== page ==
So, there we have it: the ITC would make doubts about the parties’ “living and explicit faith” as grounds for attacking the essential validity of their marriage, even though the ITC itself admits that “at root they do not rule out the possibility of this [a valid marriage] happening.” The essential validity of marriage, which requires only simple consent to be bound for life and be open to children, is now belittled as “sacramental automatism.”
Ah yes, consenting to marriage is an extremely complex affair! Much has to be examined concerning the “living and explicit faith” of the parties. And this from a Vatican presided over by a Pope who constantly ridicules “doctors of the law.”
Now, the ITC deviously argues that lack of a “living and explicit faith” is not itself grounds for an annulment, but rather would only indicate grounds for suspicion about the rather simple requisite consent to a natural marriage. But what is the point of inquiring into the existence of a “living and explicit faith” as opposed to simply ascertaining, in the traditional manner, whether the parties consented to be bound for life and be open to children, which vow gives rise to a sacramental marriage when performed in the Church in due canonical form with a priest as witness?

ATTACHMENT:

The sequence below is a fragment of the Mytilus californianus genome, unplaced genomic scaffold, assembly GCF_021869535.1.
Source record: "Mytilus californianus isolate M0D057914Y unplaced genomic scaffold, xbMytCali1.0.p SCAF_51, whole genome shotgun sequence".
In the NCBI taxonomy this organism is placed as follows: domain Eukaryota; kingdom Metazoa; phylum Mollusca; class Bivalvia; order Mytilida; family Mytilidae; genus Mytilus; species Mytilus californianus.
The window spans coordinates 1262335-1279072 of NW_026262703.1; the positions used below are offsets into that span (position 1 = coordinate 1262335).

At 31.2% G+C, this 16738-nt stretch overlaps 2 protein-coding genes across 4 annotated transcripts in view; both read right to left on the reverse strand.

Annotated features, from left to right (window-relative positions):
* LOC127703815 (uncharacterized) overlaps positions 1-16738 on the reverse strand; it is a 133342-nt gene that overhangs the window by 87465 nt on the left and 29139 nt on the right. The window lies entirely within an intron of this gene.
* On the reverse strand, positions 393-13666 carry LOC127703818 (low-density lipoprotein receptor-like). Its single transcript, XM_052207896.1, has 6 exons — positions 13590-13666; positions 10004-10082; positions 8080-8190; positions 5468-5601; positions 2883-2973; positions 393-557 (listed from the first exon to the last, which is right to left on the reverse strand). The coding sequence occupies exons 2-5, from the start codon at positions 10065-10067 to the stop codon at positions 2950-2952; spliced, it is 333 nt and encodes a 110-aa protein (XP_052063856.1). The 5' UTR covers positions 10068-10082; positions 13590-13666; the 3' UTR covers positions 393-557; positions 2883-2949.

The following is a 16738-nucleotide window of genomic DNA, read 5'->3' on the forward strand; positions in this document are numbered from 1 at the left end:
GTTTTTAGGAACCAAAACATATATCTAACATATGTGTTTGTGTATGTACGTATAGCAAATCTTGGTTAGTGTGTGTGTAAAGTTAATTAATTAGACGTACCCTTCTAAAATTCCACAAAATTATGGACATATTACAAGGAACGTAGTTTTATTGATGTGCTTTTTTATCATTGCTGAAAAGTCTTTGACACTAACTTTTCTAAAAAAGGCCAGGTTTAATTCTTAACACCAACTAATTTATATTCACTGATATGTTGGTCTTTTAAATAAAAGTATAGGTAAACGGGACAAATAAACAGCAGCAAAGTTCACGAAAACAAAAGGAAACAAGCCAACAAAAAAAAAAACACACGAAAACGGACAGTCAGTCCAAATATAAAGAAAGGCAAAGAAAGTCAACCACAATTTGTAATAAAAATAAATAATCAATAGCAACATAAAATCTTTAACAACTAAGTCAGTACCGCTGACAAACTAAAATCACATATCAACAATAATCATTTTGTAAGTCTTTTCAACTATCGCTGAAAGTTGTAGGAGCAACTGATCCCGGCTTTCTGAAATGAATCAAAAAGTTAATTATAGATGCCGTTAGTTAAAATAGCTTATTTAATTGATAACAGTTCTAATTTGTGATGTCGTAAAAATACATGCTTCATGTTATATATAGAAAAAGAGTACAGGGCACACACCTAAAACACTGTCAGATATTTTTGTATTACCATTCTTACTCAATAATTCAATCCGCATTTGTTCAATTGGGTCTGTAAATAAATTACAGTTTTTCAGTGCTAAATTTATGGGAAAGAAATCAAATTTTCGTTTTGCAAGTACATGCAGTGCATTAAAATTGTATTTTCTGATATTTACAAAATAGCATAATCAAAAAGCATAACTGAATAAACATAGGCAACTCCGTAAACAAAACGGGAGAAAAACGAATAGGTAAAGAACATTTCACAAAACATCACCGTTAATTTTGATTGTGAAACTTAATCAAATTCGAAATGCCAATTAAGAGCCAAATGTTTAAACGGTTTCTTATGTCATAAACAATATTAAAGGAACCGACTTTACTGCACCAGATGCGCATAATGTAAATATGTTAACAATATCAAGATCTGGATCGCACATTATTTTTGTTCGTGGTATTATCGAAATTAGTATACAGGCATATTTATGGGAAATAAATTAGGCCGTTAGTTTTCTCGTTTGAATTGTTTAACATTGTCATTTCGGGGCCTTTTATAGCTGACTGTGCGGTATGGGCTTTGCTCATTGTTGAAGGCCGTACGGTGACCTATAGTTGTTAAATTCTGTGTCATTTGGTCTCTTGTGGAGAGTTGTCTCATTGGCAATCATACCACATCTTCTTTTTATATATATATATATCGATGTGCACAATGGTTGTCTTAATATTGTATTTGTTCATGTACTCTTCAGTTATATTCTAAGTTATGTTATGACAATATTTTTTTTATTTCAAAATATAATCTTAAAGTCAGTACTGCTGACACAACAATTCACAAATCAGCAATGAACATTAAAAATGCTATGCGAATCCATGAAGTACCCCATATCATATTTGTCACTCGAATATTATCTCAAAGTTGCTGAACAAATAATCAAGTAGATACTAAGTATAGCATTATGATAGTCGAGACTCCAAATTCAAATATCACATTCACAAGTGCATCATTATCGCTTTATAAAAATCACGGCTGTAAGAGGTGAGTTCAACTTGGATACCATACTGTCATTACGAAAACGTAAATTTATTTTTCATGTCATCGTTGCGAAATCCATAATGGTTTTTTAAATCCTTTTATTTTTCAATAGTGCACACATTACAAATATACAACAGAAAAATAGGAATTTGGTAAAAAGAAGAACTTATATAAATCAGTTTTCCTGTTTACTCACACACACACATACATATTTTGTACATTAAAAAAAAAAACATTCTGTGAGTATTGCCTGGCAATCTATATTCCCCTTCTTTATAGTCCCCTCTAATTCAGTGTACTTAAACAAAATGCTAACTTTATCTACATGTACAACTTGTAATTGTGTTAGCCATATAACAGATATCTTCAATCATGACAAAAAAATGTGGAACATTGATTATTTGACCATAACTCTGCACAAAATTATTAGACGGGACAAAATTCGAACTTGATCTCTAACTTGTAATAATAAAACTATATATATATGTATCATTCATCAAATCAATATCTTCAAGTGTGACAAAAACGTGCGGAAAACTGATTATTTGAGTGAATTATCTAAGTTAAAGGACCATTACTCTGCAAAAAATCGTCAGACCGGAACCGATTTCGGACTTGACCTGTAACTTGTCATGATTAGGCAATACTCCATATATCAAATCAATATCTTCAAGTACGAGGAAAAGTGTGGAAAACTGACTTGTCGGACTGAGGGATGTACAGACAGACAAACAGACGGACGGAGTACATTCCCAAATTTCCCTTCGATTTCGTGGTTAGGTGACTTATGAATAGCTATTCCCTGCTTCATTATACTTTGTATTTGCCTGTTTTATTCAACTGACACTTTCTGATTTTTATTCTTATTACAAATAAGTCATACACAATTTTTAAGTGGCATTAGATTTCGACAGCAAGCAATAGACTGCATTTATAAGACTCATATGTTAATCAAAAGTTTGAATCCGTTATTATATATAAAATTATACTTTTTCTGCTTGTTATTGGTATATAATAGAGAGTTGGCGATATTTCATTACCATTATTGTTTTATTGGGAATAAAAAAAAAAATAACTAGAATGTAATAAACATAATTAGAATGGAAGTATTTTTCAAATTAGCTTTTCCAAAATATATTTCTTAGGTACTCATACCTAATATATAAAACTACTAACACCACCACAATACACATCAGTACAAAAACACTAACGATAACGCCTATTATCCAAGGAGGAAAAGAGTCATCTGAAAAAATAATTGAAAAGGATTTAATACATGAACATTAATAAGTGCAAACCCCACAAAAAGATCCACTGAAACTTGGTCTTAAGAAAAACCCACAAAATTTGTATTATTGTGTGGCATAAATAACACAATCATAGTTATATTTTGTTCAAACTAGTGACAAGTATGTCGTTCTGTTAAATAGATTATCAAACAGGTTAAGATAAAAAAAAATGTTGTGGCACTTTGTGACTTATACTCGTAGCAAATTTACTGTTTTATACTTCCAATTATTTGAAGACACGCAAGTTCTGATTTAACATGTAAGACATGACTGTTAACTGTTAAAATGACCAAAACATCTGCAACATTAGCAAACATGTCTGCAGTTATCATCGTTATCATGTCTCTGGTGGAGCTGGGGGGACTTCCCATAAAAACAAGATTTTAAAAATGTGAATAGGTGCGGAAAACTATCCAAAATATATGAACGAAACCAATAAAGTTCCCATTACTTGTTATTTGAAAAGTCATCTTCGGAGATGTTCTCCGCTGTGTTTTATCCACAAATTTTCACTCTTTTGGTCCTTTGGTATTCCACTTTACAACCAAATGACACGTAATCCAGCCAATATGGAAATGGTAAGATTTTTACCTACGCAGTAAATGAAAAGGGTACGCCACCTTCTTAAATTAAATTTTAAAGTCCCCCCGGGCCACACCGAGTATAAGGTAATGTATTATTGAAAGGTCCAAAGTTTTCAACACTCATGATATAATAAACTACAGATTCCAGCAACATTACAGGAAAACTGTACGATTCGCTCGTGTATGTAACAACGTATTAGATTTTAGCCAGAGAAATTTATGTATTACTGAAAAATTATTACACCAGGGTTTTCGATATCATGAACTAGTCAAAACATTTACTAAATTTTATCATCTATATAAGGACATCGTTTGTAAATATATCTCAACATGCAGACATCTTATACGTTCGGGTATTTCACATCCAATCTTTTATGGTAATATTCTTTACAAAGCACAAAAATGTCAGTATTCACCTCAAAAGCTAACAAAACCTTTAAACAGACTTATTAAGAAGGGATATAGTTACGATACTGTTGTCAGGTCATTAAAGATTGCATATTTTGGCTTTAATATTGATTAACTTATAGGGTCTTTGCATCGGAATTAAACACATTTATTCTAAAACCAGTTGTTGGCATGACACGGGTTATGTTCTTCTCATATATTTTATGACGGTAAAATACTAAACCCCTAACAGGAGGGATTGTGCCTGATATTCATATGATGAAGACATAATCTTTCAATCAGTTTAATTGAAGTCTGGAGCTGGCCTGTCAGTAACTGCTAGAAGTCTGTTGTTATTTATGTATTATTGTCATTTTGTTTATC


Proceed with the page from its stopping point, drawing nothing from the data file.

The intent here is clear: to smuggle the vague requirement of a “living and explicit faith” into proceedings for nullity as an independent criterion for annulment while pretending it is only evidence of lack of consent to a natural marriage, which is all that is required for essential validity.
The absurdity of this theory should be obvious: What exactly is “a living and explicit faith”? Are annulments to be granted if one or both parties fail a test on the Catechism? If not, how many articles of faith are required to be accepted explicitly in order to avoid “doubts” about the validity of the marriage? And what if the teachings of the Church are accepted in principle but are not “living” propositions for someone who does not practice what he professes to believe? Are we to doubt the validity of his marriage because he does not have a “living faith”?